Regular colonoscopy procedure and other checkups would help with the early detection of cancer and other chronic diseases which, in turn, would help make the treatment more successful. But still, having a friend or family member with colon cancer or any other form of cancer is hard. It hurts to see anyone you love have to go through something like that. If that person is important to you, then it’s up to you to be there for them throughout this journey. It can be sad, awkward, and hard at times. It’s important, however, to know that your loved one values your friendship. In addition, those who are affected by government-created radiation may seek to apply for reca, which is a one-time benefit payment to persons who may have developed cancer or other specified diseases after being exposed to radiation from atomic weapons testing or uranium mining, milling, or transporting. Here are seven ways you can support someone who has cancer.
1.) Create an Open Door Policy
When someone you love is going through cancer treatment, it can be hard for them to reach out and admit that they need help. It’s up to you to let your loved one know that you’re there for them, no matter what, and no matter when. Tell them that there’s an open door policy and they can call you at midnight if they need too. Reassuring them that you’ll always be around is something they will appreciate hearing.
2.) Understand They Won’t Always Be Up For Talking
Going through cancer treatment really takes a toll on a person’s mental and physical health. It’s up to you to understand that there will be times when the relationship is tested. Your friend or family member isn’t always going to feel their best. They might lash out. It’s because they’re going through something frightening and heartbreaking. If they don’t want to talk or see you, don’t take it personally. They might just need their space.
3.) Check On Them Without Being Overbearing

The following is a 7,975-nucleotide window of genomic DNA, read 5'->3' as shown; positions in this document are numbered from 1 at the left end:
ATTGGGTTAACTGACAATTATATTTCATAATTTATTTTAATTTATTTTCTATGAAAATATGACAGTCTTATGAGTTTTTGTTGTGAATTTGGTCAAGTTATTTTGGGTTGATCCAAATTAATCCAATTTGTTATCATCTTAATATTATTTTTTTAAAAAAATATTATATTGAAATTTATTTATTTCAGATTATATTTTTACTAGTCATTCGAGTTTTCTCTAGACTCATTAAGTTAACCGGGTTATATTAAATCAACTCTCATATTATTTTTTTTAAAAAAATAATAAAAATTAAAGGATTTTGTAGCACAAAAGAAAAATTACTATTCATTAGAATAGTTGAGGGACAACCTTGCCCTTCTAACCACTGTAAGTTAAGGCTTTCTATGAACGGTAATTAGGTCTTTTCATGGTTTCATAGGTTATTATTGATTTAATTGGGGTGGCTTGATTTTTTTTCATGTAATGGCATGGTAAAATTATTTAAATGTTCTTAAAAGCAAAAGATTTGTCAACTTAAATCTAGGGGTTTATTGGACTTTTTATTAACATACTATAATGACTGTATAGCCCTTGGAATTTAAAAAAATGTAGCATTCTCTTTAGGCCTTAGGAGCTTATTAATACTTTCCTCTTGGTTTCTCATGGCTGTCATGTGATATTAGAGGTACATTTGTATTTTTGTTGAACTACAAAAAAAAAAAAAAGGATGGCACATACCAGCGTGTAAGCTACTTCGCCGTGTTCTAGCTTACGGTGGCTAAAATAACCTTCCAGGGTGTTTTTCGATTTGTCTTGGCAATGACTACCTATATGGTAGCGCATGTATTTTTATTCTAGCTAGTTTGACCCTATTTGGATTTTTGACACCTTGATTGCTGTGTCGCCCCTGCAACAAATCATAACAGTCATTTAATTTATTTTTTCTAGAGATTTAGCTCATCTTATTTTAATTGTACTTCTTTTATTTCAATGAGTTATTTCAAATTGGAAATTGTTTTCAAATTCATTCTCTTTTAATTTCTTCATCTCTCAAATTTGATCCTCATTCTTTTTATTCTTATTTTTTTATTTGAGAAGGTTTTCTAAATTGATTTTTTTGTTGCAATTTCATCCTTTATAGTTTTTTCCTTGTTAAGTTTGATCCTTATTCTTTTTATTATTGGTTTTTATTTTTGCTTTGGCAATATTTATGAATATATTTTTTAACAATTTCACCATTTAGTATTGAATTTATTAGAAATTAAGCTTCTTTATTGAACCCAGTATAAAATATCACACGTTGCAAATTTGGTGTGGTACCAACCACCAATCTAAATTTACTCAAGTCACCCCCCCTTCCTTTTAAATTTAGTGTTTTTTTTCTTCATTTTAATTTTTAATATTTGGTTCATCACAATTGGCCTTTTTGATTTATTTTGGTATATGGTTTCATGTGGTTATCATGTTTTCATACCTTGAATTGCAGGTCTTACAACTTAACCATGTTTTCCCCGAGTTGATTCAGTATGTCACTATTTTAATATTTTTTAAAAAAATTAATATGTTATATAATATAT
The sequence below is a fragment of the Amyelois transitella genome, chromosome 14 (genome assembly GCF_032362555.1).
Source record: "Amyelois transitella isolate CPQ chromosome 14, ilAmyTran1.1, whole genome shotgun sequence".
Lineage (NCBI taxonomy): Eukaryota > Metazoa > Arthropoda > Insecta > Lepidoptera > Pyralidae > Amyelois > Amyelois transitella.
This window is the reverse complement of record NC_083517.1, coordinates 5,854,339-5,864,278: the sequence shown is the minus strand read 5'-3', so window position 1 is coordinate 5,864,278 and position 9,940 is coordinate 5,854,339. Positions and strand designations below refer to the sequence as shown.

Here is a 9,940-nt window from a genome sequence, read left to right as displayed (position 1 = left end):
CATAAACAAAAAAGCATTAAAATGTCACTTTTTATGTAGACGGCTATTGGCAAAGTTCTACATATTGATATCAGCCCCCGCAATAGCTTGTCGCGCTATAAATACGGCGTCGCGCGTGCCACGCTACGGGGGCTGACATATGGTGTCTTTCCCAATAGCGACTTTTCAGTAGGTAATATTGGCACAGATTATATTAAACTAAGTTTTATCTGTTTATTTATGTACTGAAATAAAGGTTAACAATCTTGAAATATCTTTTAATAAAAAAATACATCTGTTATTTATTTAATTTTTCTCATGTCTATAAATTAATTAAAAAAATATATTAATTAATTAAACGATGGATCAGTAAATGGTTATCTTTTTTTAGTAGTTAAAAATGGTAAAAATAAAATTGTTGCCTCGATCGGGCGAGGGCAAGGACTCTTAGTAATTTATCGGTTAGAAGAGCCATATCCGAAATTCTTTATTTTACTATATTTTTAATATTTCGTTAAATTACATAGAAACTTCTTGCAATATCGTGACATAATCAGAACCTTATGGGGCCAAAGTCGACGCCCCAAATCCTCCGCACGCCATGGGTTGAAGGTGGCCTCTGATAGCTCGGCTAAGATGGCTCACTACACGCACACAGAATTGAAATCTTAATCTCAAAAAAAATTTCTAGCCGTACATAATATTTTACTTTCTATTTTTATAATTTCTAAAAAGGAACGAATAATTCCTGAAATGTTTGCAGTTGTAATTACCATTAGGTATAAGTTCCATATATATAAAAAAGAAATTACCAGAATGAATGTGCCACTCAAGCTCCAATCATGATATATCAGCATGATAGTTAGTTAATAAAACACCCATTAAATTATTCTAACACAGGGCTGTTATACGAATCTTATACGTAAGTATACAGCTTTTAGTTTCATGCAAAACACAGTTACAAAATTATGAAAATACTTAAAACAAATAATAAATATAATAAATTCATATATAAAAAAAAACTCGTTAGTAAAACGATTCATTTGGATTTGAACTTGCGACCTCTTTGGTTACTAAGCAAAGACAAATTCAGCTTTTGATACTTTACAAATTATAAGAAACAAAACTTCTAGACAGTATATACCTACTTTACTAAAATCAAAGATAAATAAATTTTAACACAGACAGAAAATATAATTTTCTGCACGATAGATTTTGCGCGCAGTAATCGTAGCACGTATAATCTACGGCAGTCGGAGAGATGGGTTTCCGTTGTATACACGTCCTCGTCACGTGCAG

Your loved one with cancer will love knowing they have someone like you that they can rely on. When they’re going through something like this, you checking in on them means a lot. It’s a fine line, though. Sometimes, people don’t want to feel smothered. They don’t want to feel weak and helpless. They want to know that you’re there if they need you, but they also want to know that people still trust them to have some independence.
4.) Don’t Treat Them Like They’re Dying
Everyone is different and only you’ll be able to judge how your loved one is feeling throughout their battle with cancer. Sometimes, they don’t want to be reminded that they’re sick. They get that enough from other people. When they’re hanging out with their friends, they look forward to a sense of normalcy. Therefore, do what you can to recreate the good times before. If you don’t have to drastically change your relationship, don’t. They’re going through enough changes already.
5.) Ask Them What They Need From You
One of the best ways you can support someone is simply by lending an ear. Tell them that you’re there for whatever they need. Ask them if they need your help with anything that will make their life easier. Do they need someone to go to appointments with them? Do they need time to just go for walks and decompress? Do they need help with cooking or cleaning? Ask them how you can support them throughout all of this. It’s easier to be honest and ask instead of guessing and skirting around the subject.
6.) Keep Some Routines The Same
If you can, recreate the same routines you and your friend had before they started their battle with cancer. Sometimes, that means you have to modify them. Did you used to grab brunch at your favorite restaurant on the weekends? If that’s too much, bring the brunch to your friend! Used to get your nails done? Offer to paint their nails.
7.) Surprise Them With Care Baskets
A simple and thoughtful way to show your friend your thinking of them is by surprising them with care baskets. You can leave little baskets on their porch, especially on days when you might know they have chemotherapy. It can be a small way to make them smile.
It’s easy to be a good friend or family member to someone going through cancer. At the end of the day, they just care about you mainly being there. Be supportive, know when they need you, and know when they may need your space.